Asking your boss for more money isn’t always an easy conversation. And unless there is a well-structured review system in place, it’s likely that you’ll need to proactively broach this topic. It can be a tricky topic to discuss so to help you successfully ask for a pay rise; here are our top tips for preparing yourself for the conversation.
Research the market
While it’s not advisable to openly discuss salaries with your colleagues, arming yourself with as much information about what others in your position earn is the best place to start.
Instead of prying into your co-worker’s earnings, look on comparison websites and job boards to get an idea of the market salary for your industry and experience level. This will help you decide on a number before speaking with your manager – you need to be specific about what you want.
Build your case
Think about why you’re asking for a raise. Have you recently had some big successes in your current job? Do you believe you’ve taken on some new responsibilities? Perhaps you’ve consistently delivered exceptional work since accepting the job.
Whatever your reasons, it’s important that you build your case by providing clear evidence as to why you deserve a raise.
Prepare specific examples and provide solid reasoning to prove that you deserve more of the business’ profits. Wherever possible, tie your successes to business results – increase in sales, solutions that save money, etc. Adding a monetary value to your success can provide irrefutable evidence.
Find the right time
Be strategic about when you speak with your manager – avoid catching them when they are busy, against a tight deadline or about to pack up for the day. Try and find a time when they will be able to give their full attention and really focus on the conversation.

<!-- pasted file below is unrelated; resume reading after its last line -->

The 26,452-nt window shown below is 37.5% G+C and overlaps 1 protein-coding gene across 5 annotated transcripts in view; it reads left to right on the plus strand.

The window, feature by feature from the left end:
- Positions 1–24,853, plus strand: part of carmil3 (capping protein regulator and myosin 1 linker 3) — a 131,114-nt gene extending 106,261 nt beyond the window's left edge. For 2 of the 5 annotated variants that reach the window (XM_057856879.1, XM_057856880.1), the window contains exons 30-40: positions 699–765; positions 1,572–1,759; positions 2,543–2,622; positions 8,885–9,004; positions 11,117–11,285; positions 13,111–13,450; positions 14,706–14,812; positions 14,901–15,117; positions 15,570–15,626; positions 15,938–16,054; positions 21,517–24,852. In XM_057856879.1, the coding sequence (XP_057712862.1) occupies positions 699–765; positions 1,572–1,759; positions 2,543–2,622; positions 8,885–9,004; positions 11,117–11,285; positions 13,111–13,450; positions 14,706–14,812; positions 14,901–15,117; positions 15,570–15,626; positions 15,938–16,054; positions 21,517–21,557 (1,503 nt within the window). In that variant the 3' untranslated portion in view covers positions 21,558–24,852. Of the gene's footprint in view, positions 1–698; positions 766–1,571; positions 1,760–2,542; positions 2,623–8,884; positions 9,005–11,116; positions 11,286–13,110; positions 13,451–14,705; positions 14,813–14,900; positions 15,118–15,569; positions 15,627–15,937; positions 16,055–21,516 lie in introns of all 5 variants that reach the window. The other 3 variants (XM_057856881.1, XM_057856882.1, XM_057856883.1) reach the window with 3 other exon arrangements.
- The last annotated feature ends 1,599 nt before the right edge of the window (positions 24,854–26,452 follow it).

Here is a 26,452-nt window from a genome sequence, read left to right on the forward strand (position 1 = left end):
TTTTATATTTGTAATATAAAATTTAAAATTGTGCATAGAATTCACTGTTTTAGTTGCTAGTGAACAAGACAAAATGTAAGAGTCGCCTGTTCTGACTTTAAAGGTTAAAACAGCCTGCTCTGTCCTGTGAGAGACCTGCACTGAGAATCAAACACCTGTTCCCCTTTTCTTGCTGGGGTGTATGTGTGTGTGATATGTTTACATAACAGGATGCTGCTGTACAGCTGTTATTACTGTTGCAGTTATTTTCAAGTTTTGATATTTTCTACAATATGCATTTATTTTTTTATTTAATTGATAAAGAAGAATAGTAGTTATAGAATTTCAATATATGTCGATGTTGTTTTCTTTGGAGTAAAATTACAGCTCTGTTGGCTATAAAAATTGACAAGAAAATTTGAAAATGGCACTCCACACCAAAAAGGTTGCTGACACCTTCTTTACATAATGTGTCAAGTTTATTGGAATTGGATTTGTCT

If you can, set up a meeting in advance to ensure you manager will be available. This also gives you time to prepare your case!
Get to the point
When you finally do find the right time and have your manager’s attention it’s critical that you get to the point without going off topic or beating around the bush.
A couple of ways you can kick off the conversation include: ‘I’d like to talk about reviewing my pay’, or ‘In light of my performance at work, I wanted to ask you about a pay raise’.
Give your manager a chance to respond, and then tell them the amount you’re looking for – this is your opportunity to present your case and back up your request.
Focus on business
A raise might help you save up for a house, or buy a new car, but try not to discuss these during the meeting. Your personal reasons for wanting a raise are completely irrelevant.
Keep the conversation focused on your contribution to the business and why that warrants a higher reward than your current salary.
Control your nerves
If your manager isn’t entirely warm to the idea it’s likely that a negotiation will come to life – negotiations around money can often be tense so it’s important to keep your nerves in control.
Don’t back down under pressure, never take back your request, or suggest a lower amount. Stay calm and wait for your manager to respond to your initial request.
Whatever you do, do not leave the meeting without knowing the next step. If your manager says they cannot talk to you at this time, or they’re not the best person for you to be having the conversation with, ask them directly what the next step will be and when you can expect this to happen.
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